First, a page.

Ethics on doctors dating patients

New guidance gets the balance right in stopping short of a complete ban In new guidance, the General Medical Council GMC has warned doctors to think long and hard before embarking on a sexual relationship with a former patient. It has not introduced a blanket ban, which might have been vulnerable to a human rights challenge, but it is far from permissive. Consider the general practitioner in a remote rural practice. The edict could cast the shadow of inappropriate behaviour across any future partner he or she may meet.

Surely the medical oath did not include a vow of chastity? Previously the GMC prohibited only relationships with current patients.

So what of those relationships already under way? Are these now subject to suspicion? Should doctors in such relationships, as the guidance infers, discuss their relationships with a member of the GMC standards and ethics team?

Clearly the focus is on vulnerable patients. In these cases, predatory doctors sexually exploited vulnerable patients entrusted to their care. Has the GMC got the balance right? Traditionally the doctor-patient relationship has been seen as characterised by an imbalance of power, with the doctor in the position of authority.

In this way, the power of the doctor is harnessed to the good, engendering trust and maximising therapeutic outcomes. Professionalism demands that both parties are protected by clear and mutually recognised boundaries. The ethics department of the British Medical Association has advised doctors on how to manage intrusive patientsóhow to deal with stalkers and those who shower doctors with declarations of undying love.

Online resources have reduced the information gap between doctors and patients, patient autonomy is greater than ever before, and not everyone who walks through a consulting room door is a shrinking violet. Some doctors feel that the shoe is now firmly on the other foot. The classic paradigm, with the single handed usually male practitioner exploiting vulnerable female patients is less likely today because doctors work in multidisciplinary teams, where such behaviour would be exposed.

It is also easy to think of examples that verge on the absurd; should junior doctors treating fellow medics in accident and emergency be forever precluded from dating them?

As the patient as consumer comes of age, and the power and status of professionals wanes, is Graeme Catto right or is the doctor-patient relationship now a meeting of equals?

As with so many questions that arise in ethics, the honest answer must be, it depends. Recent history is sadly strewn with sobering examples of doctors abusing their poweróRodney Ledward, Harold Shipman, Peter Green. If so many doctors had not abused their power in the past, calls for restraint would not be as loud.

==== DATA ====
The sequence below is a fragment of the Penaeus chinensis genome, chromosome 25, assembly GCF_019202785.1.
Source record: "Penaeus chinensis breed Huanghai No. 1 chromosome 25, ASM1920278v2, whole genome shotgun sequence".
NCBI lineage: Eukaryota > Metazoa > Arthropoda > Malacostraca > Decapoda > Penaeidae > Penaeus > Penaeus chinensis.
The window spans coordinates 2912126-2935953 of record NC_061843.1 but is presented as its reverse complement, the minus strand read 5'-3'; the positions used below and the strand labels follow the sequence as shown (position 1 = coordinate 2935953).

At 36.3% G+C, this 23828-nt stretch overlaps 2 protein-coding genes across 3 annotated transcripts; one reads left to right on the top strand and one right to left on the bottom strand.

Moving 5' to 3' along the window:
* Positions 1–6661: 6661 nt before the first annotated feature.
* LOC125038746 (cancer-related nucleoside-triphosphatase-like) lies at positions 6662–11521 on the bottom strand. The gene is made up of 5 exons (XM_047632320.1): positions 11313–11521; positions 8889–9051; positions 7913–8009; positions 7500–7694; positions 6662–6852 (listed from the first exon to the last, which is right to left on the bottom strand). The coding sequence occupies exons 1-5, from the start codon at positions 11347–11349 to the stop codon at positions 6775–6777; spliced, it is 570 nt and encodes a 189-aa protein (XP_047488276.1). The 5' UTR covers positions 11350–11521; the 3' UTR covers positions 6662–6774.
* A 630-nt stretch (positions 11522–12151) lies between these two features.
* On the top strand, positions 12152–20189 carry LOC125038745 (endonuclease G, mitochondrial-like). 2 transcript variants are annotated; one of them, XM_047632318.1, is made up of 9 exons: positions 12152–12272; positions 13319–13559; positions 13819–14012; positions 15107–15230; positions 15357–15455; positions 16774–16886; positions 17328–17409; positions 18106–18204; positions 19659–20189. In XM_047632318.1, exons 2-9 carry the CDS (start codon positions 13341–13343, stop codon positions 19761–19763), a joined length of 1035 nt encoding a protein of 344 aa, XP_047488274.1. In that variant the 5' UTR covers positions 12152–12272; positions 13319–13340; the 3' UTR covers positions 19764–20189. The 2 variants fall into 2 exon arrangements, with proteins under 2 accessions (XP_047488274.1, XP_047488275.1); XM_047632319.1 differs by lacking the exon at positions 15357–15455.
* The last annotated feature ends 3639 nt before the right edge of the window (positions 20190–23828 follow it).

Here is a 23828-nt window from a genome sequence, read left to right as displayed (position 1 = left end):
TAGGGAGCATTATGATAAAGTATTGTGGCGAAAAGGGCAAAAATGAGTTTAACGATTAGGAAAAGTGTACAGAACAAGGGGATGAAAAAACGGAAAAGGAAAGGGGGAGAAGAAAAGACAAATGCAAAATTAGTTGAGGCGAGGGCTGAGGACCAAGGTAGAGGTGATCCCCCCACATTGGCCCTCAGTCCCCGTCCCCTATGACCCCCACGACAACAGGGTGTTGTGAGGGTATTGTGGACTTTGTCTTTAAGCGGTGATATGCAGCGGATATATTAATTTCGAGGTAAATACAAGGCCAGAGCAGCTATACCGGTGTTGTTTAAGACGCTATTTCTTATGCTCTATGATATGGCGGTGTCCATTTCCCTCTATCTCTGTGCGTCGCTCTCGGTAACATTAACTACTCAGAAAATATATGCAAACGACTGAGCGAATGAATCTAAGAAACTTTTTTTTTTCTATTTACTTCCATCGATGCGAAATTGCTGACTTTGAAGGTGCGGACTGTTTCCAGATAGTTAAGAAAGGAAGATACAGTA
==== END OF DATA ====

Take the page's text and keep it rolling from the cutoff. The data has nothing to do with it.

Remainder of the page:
Irrespective of the pressure that the softening of traditional hierarchies of authority is bringing to bear, the doctor-patient relationship remains a kind of exemplar. Patients are often vulnerable when they visit doctors. They can be sick, distressed, and disorientated, even if they express their need in an aggressive or overconfident way. Patients may need to reveal the most private information. Without the expectation that boundaries will be observed and trust respected, they may be less forthcoming, and patient care will suffer.

Information trawled from the internet will never be a substitute for informed professional judgment. It is for the interpretation of such information as much as for its provision that we rely on professionals. So it is a special kind of relationship, rooted in trust as much as contract, governed by professional boundaries that protect doctors as well as patients, and subject in complex ways to the ebb and flow of power. The GMC has a difficult job to do. In falling short of a blanket ban, in recognising that there will always be exceptions, it has made a wise choice.

Department of Health Committee of Inquiry. Doctors are warned against sex with former patients.


Whilst having sexual relationships with current patients is clearly unethical, the ethics of such a relationship between a doctor and former patient is more debatable. In this review of the current evidence, based on major articles listed in Medline and Bioethicsline in the past 15 years, the. They are written by UK doctors and based on research evidence, UK and European Guidelines. or 'do no harm') towards patients. Not to assist suicide or abortion. To leave surgery to surgeons. Not to harm, especially not to seduce patients. To maintain confidentiality and never to gossip.' Much has been written about medical ethics and .

Total 2 comments.
#1 08.09.2018 –≤ 04:58 Volovdimir:
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#2 17.09.2018 –≤ 12:48 Blazin-Trav:
E-my, bad article